iStock/Thinkstock(HOUSTON) — The onetime doctor of former President George H.W. Bush was likely “targeted” when he was shot to death by a mystery gunman in Houston, police said on Thursday.Cardiologist Mark Hausknecht, 65, was killed on Friday in a residential neighborhood as he rode his bicycle.“There is a high probability the doctor was targeted,” Houston Police Chief Art Acevedo said in a statement posted Thursday on the department’s Twitter account. “No other information is available, as additional details are part of the ongoing investigation.”The latest twist in the shocking case came just days after police released images from the moment right before Hausknecht was gunned down as he rode his bicycle in Houston.The still images showed Hausknecht riding his bicycle as he crossed the busy intersection of Main Street and West Holcombe Boulevard in Southgate. The photos also showed the gunman behind the doctor just before the shooting.The suspect was riding a bike when he rode past the doctor and, “turned and fired two shots,” police said at a news conference Friday.Another still image showed the suspect, wearing a ball cap, headed west on Southgate Boulevard toward Travis Street.Houston police also released a composite sketch of the suspect on Saturday.Police said they are searching for a man who is about 30 years old and who was wearing a dark jacket when he fled the scene.Copyright © 2018, ABC Radio. All rights reserved.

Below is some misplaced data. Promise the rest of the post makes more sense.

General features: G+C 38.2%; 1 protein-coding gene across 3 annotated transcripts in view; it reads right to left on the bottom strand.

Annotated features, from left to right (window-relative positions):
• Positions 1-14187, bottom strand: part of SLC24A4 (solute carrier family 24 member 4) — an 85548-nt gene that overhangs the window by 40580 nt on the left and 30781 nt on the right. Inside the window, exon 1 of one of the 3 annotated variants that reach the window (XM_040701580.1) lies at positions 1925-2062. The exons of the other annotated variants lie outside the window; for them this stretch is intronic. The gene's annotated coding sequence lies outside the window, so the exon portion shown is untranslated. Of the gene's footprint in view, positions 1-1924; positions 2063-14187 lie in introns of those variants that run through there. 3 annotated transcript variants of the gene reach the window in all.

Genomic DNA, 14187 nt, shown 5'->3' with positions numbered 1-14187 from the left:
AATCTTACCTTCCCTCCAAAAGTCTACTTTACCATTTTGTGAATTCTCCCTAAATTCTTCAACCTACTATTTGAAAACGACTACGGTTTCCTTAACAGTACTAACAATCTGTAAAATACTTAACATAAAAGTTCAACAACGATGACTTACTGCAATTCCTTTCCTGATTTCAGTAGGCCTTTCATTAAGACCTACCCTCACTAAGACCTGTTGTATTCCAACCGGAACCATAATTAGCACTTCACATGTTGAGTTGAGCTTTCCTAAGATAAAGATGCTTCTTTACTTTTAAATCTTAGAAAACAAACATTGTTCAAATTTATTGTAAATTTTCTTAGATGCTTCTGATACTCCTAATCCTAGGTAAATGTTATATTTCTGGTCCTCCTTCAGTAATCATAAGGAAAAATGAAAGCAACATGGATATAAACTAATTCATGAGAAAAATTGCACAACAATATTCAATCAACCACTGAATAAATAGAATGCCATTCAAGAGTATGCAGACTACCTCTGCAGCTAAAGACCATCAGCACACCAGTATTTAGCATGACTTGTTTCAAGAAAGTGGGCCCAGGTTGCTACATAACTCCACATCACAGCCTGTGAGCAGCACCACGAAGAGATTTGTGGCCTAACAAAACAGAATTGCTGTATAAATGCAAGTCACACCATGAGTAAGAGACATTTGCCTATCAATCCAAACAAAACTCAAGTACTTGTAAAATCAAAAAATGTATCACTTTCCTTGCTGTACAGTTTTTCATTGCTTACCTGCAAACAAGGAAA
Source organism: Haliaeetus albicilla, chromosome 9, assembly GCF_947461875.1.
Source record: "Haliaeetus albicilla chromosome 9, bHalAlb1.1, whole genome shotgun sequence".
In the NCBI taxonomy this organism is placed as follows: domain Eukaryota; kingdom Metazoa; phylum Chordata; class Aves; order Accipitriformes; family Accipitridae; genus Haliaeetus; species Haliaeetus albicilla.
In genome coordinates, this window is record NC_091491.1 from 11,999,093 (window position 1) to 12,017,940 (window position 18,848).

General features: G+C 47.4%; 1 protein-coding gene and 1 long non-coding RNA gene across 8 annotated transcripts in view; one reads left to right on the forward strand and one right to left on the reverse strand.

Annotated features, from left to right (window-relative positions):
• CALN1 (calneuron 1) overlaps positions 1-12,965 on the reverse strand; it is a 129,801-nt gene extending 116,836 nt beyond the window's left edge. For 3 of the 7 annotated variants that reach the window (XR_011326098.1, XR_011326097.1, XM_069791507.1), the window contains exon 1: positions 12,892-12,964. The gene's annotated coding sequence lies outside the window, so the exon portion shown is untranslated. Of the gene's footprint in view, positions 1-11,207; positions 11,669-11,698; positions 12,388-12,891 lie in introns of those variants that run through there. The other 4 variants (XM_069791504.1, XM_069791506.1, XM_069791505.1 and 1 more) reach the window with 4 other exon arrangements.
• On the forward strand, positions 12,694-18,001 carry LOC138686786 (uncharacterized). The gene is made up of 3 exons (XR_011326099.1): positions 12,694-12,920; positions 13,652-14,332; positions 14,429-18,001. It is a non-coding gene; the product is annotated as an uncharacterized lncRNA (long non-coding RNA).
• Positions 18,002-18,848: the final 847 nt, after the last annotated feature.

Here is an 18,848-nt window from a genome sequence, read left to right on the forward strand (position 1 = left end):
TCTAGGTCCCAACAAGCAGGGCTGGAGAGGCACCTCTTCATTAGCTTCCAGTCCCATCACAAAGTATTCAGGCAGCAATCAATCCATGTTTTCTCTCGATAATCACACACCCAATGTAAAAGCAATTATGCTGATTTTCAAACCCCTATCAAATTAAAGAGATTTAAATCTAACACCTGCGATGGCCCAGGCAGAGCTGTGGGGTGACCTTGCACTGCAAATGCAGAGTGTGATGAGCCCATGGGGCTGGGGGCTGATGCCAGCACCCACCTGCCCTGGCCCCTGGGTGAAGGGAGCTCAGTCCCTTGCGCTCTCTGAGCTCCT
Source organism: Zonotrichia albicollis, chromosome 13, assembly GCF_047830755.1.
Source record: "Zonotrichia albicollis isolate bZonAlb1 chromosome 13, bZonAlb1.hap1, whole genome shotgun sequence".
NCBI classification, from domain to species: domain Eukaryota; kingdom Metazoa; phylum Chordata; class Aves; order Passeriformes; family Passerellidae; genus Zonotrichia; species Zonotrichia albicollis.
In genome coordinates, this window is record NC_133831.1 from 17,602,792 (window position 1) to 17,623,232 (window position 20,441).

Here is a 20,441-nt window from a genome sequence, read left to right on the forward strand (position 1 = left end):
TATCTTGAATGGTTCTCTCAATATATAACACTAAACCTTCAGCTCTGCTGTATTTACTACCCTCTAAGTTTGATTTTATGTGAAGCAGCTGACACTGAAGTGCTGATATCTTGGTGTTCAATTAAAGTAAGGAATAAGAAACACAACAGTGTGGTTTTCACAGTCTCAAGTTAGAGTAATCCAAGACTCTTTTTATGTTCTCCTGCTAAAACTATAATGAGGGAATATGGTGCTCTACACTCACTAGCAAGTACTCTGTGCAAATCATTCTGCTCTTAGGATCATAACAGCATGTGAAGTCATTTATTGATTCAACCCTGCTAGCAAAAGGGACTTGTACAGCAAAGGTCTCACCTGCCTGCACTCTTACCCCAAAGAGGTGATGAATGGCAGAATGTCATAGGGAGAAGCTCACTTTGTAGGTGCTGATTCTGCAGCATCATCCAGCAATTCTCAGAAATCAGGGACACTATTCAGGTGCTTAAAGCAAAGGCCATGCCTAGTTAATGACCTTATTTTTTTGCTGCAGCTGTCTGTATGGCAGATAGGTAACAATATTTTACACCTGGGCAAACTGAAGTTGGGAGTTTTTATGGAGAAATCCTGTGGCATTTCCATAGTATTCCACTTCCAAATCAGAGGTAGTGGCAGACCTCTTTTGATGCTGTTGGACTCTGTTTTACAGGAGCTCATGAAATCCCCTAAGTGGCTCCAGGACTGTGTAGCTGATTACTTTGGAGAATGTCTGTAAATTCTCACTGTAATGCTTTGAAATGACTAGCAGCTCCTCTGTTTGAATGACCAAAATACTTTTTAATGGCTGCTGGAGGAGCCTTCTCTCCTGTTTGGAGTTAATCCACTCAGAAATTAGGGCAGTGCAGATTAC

Fedorovekb/iStockBy ELLA TORRES, ABC News(NEW YORK) — Police brutality and use of force have long been issues in the United States.In the aftermath of Eric Garner and Michael Brown’s deaths at the hands of police officers six years ago, reforming law enforcement became a rallying cry.The horror of seeing Garner say, “I can’t breathe” and the unarmed Brown being gunned down galvanized activists who called for reform.Yet as the years went on, more deaths followed — Tamir Rice, Alton Sterling, Philando Castile, Stephon Clark and Breonna Taylor.Most recently, George Floyd’s shocking death, calling “I can’t breathe,” just like Garner, as a Minneapolis police officer knelt on his neck for nearly 9 minutes, sparked international outrage and renewed calls for wide-ranging reform, including the controversial concept of defunding the police.The message, in its simplest form, boils down to diverting funds away from police budgets and investing them into community resources, according to Alex Vitale, a professor of sociology and the coordinator of the Policing and Social Justice Project at Brooklyn College and the author of “The End of Policing.”Vitale told ABC News that defunding the police has so much traction this time around after it became clear that reforms were not working.“It’s becoming increasingly difficult to say with a straight face that there’s nothing wrong with policing and that we just need to restore people’s confidence in police,” Vitale said. “No one on the streets, no one in these communities is really buying that anymore.”Former law enforcement officers have said that reforms have worked and taking funds away from police would hamper on community efforts already in place.Yet as calls to defund the police have grown, ABC News looked at what reforms were in place after 2014, how effective — or ineffective — they proved to be and where both politicians and activists stand now.What reforms were in place after Garner and Brown’s deaths?Body cameras and implicit bias training were two reforms that were widely discussed in the wake of Garner and Brown’s deaths, according to Vitale.Garner, 43, who had been accused of selling untaxed cigarettes, died after he was placed in a chokehold on July 17, 2014 by undercover officer Daniel Pantaleo, who is white. Garner could be seen on bystander video crying “I can’t breathe” while still in the chokehold, which had been banned by the New York Police Department, before his body went limp. Garner was taken to a hospital where he was pronounced dead. Pantaleo was fired in 2019, more than five years later, but did not face either state or federal charges in the case.Brown, 18, was shot to death by then-Ferguson police officer Darren White in Ferguson, Missouri, on Aug. 9, 2014. Wilson, who is white, was investigating a complaint of shoplifting at a convenience store and claimed Brown matched the description of one of the suspects when he saw the teenager walking down a street. Wilson said Brown charged at him at one point and Brown, who was unarmed, was shot six times.Vitale said many believed the “procedural reforms” of body cameras and implicit bias training were solutions to issues within police departments, according to Vitale.“The mayors and police chiefs and a lot of community leaders and the president [Barack Obama] were like, ‘No, no. We can fix this. We can fix this with procedural reforms,’” he said.One ABC News story from 2014 highlights the expectations many had over body cameras, saying that they had won praise from civil rights activists and police union officials to help better document police interactions. And the White House believed that they would help improve community-police relations.By 2016, 47% of the 15,328 general-purpose law enforcement agencies in the United States had acquired body-worn cameras, according to the U.S. Department of Justice.Yet some research has offered disappointing results.In a study of the Metropolitan Police Department in Washington D.C., one of the largest in the country, researchers found body cameras did not have a “statistically significant effect” on police officers’ behaviors.The study, published in 2017, was conducted over seven months with a little more than 1,000 police officers who were randomly assigned cameras and another thousand who were not.“As such, our experiment suggests that we should recalibrate our expectations of BWCs (body-worn cameras). Law enforcement agencies (particularly in contexts similar to Washington, DC) that are considering adopting BWCs should not expect dramatic reductions in use of force or complaints, or other large-scale shifts in police behavior, solely from the deployment of this technology,” according to a conclusion of the study, which was published in 2017.A 2018 paper from the National Institutes of Justice said that while the cameras may offer benefits to law enforcement, more study was needed. And a 2019 review of 70 studies found that “BWCs have not had statistically significant or consistent effects on most measures of officer and citizen behavior or citizens’ views of police.”Minneapolis police say there is body camera footage of the Floyd incident (two of the officers around Chauvin can be seen wearing cameras), but it is not clear what it shows. It is also not clear if the other two officers, including Chauvin, were wearing cameras.Implicit bias training was touted in President Obama’s Task Force on 21st Century Policing, which was published in 2015, and grew after Garner and Brown’s death, according to Vitale.While many departments have adopted some form of implicit bias training, a 2016 study found that “there are as yet no known, straightforward, effective intervention programs” and that there were “several interventions” aiming to reduce biases that “warrant further investigation in the policing context.”Research shows that as of 2019, black people still faced a disproportionate risk when dealing with police.Black men are about 2.5 times more likely to be killed by police over their life course than white men, according to an article published in August 2019 in the peer-reviewed Proceedings of the National Academy of Sciences of the United States of America, which reviewed data from 2013 to 2018.Other research shows that black people are 1.3 times more likely to be killed by police while unarmed than white people, according to the database Mapping Police Violence, which reviewed killings from 2013 to 2019.De-escalation training has also been touted as a reform effort, especially in recent years. The training focuses on slowing down actions before they escalate into a situation where an officer feels force is necessary, according to a 2018 report from the U.S. Commission on Civil Rights.Law enforcement experts agreed that training that includes more emphasis on de-escalation is positive in terms of reform, according to the report. However, no studies have conclusively shown that de-escalation training lowers the likelihood of an officer’s use of force, but some suggest it can help, the report stated.At the time that report was released, 34 states still did not require that training. In states that do require it, the required house of training can range from no minimum requirement to three hours every three years up to four hours every year.Even if encounters with police do not end in death, an ABC News analysis showed that in 800 jurisdictions, black people were arrested at a rate five times higher than white people in 2018, after accounting for the demographics of the cities and counties those police departments serve. In 250 jurisdictions, black people were 10 times more likely to be arrested than their white counterparts.Robert Boyce, a retired NYPD chief of detectives and ABC News contributor, said there have been reforms that have brought about positive change, such as raising the age of criminal responsibility to 18 years old, which was done in 2018. New York had been one of only two states that automatically prosecuted 16- and 17-year-olds as adults, according to Gov. Andrew Cuomo’s office.But he objected to the proposal of defunding the police.“Defunding the police is a false narrative. It’s a problem because it doesn’t make any sense,” Boyce said. “Policy should be cut by analysis and common sense.”When asked if he thought diverting some of NYPD’s nearly $6 billion budget to community resources was a realistic ask, Boyce said the New York police department already has a community affairs bureau.He said that bureau, which connects officers with faith-based and community leaders, was crucial in certain cases.“I needed that branch to say, ‘Hey, we care about you. We’re here to help,’” Boyce said. “These are integral parts of police departments that you have to have, so it’s existing now.”Community policing, with its emphasis on establishing contacts between officers and the community to foster good will and share in the duties of public safety, has been a reform concept for decades, but as of 2016, while 87.4% of large departments had dedicated personnel, only 28.5% of small departments had.Yet after Floyd’s death on May 25, the conversation drastically turned more to defunding the police.Vitale said the momentum for defunding the police arose, in part, because “everyone who had been doing work in the community around the issue of policing has moved way beyond body camera and implicit bias training. They came out and said, ‘No. We need to defund police and put that money into communities.’”According to the Urban Institute, a think tank, spending on police has increased from $42 billion in 1977 to $115 billion in 2017 (in inflation adjusted dollars). This is despite crime tailing off since the 1990s.What are politicians doing now? What are activists calling for?It’s a mixed bag. In some cases, the traditional calls for reform have been rehashed.Presumptive Democratic nominee and former Vice President Joe Biden has said he doesn’t support defunding the police. On Wednesday night at a virtual NAACP town hall on systemic racism, Biden said instead for police departments to get funds “you’d have to meet certain basic minimums.”He gave the example of eliminating chokeholds. However, even prohibiting chokeholds does not mean they will not be used — as the death of Garner proved.Congressional Democrats also unveiled a police misconduct reform bill. However House Speaker Nancy Pelosi dismissed the idea of defunding and said Democrats “want to work with our police departments.”House Democrats have introduced a series of sweeping reform proposals including the George Floyd Law Enforcement Trust and Integrity Act, which includes national policing standards, required use of force data reporting, data on police stops and require the Department of Justice to create a task for overseeing the investigation and prosecution of misconduct. Other measures take on the issue of qualified immunity, which shields cops from scrutiny and outlaws chokeholds.A Republican Senate proposal would make lynching a federal crime, give departments incentive to report serious use of force and increase funding for body cameras, among other things.Other politicians have appeared to be more open to the idea of divesting funds from police and putting them into community resources. New York City Mayor Bill de Blasio announced four efforts at police reform, including shifting funds from the NYPD to youth and social services. De Blasio did not specify an amount.Several other cities and jurisdictions have announced action including Seattle calling for an independent prosecutor for police offenses and Sacramento and New Jersey prohibiting chokeholds.In Minneapolis, nine out of 13 city council members pledged they would disband the police department.City Council President Lisa Bender said they were committed to “end our city’s toxic relationship with the Minneapolis Police Department, to end policing as know it and to recreate systems of public safety that actually keep us safe.” Details for how this will be done have not yet been revealed.Molly Glasgow, who works with MPD 150, an organization working towards a police-free Minneapolis, told ABC News that the calls to defund the police are because “we see that there is this cycle of brutality, or a murder, happening and then protests happen and people calling for changes and then there’s police reform, but then things are stagnant and slide back.”“It’s this cycle we’ve seen played out again and again,” she said.Glasgow added that when people initially hear the phrase “defund the police,” they may think that it’s more about doing away with the police than taking away from the police to add to other resources.“When we talk about abolition, it means dismantling the PD, yes, but it also means investing in and prioritizing community-based initiatives and strategies and programs,” Glasgow said.Vitale said he isn’t sure if the movement of defunding the police will bring about sustained change.However, he believes that more people now understand “this is about dialing back police power, getting police off our necks and putting in place real solutions to our problems to lift up individuals and lift up communities.”Copyright © 2020, ABC Audio. All rights reserved.